I just got a used Canon EOS 6D and I have a Tamron AF 28-75mm F/2.8 Macro Lens. What I have noticed is that when I try to take a picture and have the lens switched to AF mode it won't work if I use the viewfinder. If I switch it to manual then I can use the viewfinder. If I switch the camera from viewfinder to live-view then it will let me shoot with the lens AF turned on and also in manual. Can anyone help me with this?
It may be that you are experiencing what is often the downside of using an older third party lens on a newer camera body: AF incompatibility. Lens makers such as Tamron do not license technology from camera makers such as Canon to insure compatibility. Instead they reverse engineer the technology in order to design compatible lenses. When a manufacturer such as Canon then introduces a newer model that was not available when the third party lens was designed they can make subtle changes in the protocol that renders the older third party lens incompatible.
Sometime lens makers will offer firmware updates to allow their older lens designs to be used with newer cameras. I searched for such an announcement form Tamron regarding the 28-75mm f/2.8 but couldn't find anything. Both Sigma and Tamron have introduced USB lens docks that allow the end user to update a lens' firmware without requiring a trip to the nearest service center to be updated. The Sigma dock has been out a couple of years. The Tamron TAP-in connector has been announced with a projected June 8, 2016 release date. These docks make dealing with updating firmware for third party lenses much easier. You're still taking the risk, though, that the lens manufacturer will continue to support the lens and release firmware updates as needed for new camera models.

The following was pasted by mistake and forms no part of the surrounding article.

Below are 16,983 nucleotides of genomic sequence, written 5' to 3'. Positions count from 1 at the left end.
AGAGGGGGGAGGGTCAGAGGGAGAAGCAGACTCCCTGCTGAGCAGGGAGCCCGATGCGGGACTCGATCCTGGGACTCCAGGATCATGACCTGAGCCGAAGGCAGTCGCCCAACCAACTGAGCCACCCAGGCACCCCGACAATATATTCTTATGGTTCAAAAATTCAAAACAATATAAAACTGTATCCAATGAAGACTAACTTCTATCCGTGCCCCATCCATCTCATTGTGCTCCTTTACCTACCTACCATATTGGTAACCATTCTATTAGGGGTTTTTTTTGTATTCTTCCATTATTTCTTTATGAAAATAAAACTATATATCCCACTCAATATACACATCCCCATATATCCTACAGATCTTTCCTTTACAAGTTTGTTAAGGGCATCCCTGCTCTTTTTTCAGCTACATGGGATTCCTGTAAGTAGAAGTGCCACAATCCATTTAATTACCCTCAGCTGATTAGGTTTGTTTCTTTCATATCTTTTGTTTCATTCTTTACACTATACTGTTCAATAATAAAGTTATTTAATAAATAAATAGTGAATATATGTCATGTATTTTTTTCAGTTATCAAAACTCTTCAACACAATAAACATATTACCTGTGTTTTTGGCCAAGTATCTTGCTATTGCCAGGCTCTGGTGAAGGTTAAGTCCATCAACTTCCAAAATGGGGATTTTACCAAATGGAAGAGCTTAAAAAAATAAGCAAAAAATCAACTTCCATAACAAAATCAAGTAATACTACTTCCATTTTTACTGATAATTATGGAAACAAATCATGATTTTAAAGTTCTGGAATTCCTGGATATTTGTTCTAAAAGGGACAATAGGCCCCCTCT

I'm assuming it is seeking wildly without ever finding focus, right? Are you sure there's enough contrast for phase-detect autofocus to work reliably? Beyond that, it is possible that the lens is decentered or that it just has issues with the AF system in that particular camera.
Regardless of the underlying cause, it is probably worth telling the 6D to use only the center AF point to see if that fixes the problem. In addition to being the most sensitive in low light, the center point is also the most accurate and least easily confused. I've often seen the 6D's outer points result in the camera failing to focus with certain lenses in certain environments. Telling the 6D to ignore everything but the center point usually fixes that problem. I pretty much leave mine set that way most of the time.